26 The literature available on original sin in the light of evolutionary history has become quite extensive and, in my view, confusing, because the origins of sin and the pervasive impact of sin are conflated. On original sin in the context of the project on Redeeming Sin?, see Conradie (2016c), Houck (2020), Van den Brink (2015; 2017:207-260; 2018), Vorster (2015). Van den Brink identifies seven assumptions that constitute the "network" of original sin and captures these in the formula that original sin is "humans' universal, radical, total, effective, acquired, hereditary and inculpating inclination towards sin" (2018:119). The hereditary (through sexual reproduction) and inculpating connotations are typically highly contested.
27 See Sakuba (2005), Conradie and Sakuba (2006).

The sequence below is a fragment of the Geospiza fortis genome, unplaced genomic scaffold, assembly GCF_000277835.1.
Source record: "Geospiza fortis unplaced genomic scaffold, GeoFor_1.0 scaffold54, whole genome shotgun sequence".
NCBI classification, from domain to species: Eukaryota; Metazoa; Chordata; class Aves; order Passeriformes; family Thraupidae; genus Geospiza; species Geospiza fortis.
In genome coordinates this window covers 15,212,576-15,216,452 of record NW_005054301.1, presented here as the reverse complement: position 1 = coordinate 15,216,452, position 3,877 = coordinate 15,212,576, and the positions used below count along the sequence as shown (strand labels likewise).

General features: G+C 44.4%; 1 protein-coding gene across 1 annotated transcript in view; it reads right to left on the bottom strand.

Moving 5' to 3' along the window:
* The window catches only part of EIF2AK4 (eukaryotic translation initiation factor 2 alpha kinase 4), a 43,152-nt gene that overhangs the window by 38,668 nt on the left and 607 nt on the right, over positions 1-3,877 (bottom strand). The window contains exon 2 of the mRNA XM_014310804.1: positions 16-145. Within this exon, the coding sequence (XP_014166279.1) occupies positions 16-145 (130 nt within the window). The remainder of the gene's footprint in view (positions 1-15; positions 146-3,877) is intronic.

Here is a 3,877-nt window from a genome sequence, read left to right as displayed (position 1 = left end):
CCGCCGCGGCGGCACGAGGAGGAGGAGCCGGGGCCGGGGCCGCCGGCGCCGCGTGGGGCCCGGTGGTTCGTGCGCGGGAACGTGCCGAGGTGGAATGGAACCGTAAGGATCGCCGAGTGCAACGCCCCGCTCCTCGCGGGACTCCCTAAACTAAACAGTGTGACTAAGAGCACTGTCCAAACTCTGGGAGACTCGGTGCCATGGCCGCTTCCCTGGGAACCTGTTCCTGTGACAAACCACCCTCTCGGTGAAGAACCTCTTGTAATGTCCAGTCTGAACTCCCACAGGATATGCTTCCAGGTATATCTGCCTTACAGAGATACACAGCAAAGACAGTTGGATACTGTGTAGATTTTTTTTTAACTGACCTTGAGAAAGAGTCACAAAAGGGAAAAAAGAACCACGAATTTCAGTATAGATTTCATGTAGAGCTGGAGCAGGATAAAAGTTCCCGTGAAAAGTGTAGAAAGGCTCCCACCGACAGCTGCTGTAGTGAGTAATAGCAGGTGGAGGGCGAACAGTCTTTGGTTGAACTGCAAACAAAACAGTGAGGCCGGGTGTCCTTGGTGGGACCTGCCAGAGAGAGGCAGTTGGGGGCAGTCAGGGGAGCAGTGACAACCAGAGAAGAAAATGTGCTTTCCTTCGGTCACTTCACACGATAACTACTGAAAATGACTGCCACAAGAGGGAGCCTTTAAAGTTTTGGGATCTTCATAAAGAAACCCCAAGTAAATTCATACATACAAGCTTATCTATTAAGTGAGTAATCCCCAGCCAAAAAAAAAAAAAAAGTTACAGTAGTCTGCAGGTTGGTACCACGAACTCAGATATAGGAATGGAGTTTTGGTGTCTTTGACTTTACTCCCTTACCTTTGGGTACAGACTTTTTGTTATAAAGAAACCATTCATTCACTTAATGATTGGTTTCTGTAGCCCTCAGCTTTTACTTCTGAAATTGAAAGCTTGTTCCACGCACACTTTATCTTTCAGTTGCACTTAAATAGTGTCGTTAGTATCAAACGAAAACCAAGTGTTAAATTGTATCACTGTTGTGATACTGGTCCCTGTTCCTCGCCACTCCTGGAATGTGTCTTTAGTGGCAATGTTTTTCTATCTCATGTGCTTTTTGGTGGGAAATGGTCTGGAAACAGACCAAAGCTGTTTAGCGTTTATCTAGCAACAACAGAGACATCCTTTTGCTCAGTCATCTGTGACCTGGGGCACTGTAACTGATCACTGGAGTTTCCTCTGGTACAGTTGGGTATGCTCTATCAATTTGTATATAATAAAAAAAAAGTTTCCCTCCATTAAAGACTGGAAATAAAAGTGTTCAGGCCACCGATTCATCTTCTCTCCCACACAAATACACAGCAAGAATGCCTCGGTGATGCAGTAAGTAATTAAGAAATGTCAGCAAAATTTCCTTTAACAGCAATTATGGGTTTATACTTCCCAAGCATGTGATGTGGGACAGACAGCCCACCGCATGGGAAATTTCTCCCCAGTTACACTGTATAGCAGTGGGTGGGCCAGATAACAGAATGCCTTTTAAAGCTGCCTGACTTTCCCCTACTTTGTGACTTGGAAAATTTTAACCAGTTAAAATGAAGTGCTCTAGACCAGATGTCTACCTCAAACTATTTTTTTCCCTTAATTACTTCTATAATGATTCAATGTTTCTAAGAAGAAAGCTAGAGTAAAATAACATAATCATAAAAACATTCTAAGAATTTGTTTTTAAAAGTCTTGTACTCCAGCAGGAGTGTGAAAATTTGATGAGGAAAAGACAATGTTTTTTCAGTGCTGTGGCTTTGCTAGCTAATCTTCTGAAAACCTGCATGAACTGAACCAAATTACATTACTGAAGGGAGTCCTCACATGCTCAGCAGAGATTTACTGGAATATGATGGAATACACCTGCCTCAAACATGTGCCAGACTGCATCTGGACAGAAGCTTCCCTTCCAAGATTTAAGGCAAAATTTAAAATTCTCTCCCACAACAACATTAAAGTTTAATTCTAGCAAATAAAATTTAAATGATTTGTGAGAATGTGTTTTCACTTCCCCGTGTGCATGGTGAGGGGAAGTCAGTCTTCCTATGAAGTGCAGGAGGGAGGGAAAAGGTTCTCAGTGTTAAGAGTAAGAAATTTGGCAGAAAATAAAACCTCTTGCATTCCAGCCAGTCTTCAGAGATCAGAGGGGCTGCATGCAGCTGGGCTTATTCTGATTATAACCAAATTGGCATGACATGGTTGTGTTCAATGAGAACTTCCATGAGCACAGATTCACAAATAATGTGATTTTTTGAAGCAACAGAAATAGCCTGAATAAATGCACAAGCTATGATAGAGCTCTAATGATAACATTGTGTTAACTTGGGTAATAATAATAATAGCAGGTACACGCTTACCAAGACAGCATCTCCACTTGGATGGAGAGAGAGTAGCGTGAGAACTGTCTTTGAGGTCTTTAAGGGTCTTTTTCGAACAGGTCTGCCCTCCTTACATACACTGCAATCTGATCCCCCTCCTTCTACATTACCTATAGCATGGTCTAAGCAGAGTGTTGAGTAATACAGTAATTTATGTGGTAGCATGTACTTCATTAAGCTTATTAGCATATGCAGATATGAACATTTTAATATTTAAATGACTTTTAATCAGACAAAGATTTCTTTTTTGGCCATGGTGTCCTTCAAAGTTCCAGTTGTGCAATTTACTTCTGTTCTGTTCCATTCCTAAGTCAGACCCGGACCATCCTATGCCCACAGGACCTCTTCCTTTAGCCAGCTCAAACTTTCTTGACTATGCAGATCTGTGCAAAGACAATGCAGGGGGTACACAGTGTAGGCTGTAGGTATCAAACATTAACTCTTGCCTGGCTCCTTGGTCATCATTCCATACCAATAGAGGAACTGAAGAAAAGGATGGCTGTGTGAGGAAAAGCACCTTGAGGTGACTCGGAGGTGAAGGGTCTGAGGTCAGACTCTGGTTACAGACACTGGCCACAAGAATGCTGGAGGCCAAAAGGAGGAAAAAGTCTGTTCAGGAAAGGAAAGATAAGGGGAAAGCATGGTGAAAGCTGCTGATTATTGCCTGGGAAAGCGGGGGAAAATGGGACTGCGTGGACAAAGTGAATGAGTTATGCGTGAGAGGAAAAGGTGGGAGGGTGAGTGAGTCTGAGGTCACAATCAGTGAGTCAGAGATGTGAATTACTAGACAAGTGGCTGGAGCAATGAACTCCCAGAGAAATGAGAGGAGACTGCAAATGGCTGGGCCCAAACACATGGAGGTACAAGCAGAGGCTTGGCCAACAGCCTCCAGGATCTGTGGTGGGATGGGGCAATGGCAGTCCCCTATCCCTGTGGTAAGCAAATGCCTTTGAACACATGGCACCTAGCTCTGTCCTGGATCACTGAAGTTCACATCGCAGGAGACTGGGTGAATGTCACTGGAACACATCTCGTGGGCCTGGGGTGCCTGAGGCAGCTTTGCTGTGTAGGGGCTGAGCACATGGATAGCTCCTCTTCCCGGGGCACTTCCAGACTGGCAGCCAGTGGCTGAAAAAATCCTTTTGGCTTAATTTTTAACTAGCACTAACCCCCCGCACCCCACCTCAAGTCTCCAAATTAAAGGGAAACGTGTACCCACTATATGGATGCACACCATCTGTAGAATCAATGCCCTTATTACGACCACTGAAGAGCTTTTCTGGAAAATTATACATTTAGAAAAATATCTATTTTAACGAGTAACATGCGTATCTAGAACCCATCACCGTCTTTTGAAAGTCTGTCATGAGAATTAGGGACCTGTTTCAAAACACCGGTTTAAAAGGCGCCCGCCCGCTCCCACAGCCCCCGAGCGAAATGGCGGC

28 I was surprised to see how assured Herman Bavinck is in responding to this question, namely in locating the origin of sin in the human consciousness. His answer is worth quoting at length: "We zien dus, dat de zonde zich ingang verschaft door het bewustzijn, werkt op die verbeeldingskracht, doet verlangen, zich uitstrekken naar de ideaal dat voorgespiegeld is en het eindelijk, door de zintuigen onder de invloed dier verbeelding waargenomen, doet grijpen. Voordat de daad dus volbracht is, heeft er in één enkel ogenblik een heel proces in de mens plaats gehad. De ganse mens is erdoor aangetast, in geest, ziel, lichaam, in verstand, gevoel en wil. ... Zo ontstaat nog elke zonde. Ons bewustzijn, door twijfel aangetast, concipieert een idee, onze verbeeldingskracht maakt er een ideal van, onze zintuigen geven dat ideaal in de zinlijke wereld gestalte, onze wil tracht het te grijpen. De éne zondige daad is dus een daad van die ganse mens, waar al zijn krachten, vermogens in meerder of minder mate aan deel hebben (2018:82). Bavinck adds that the reason why it is no longer possible to restore goodness after the first sin, is because the consciousness and therefore the will were infected, resulting in the state of sin.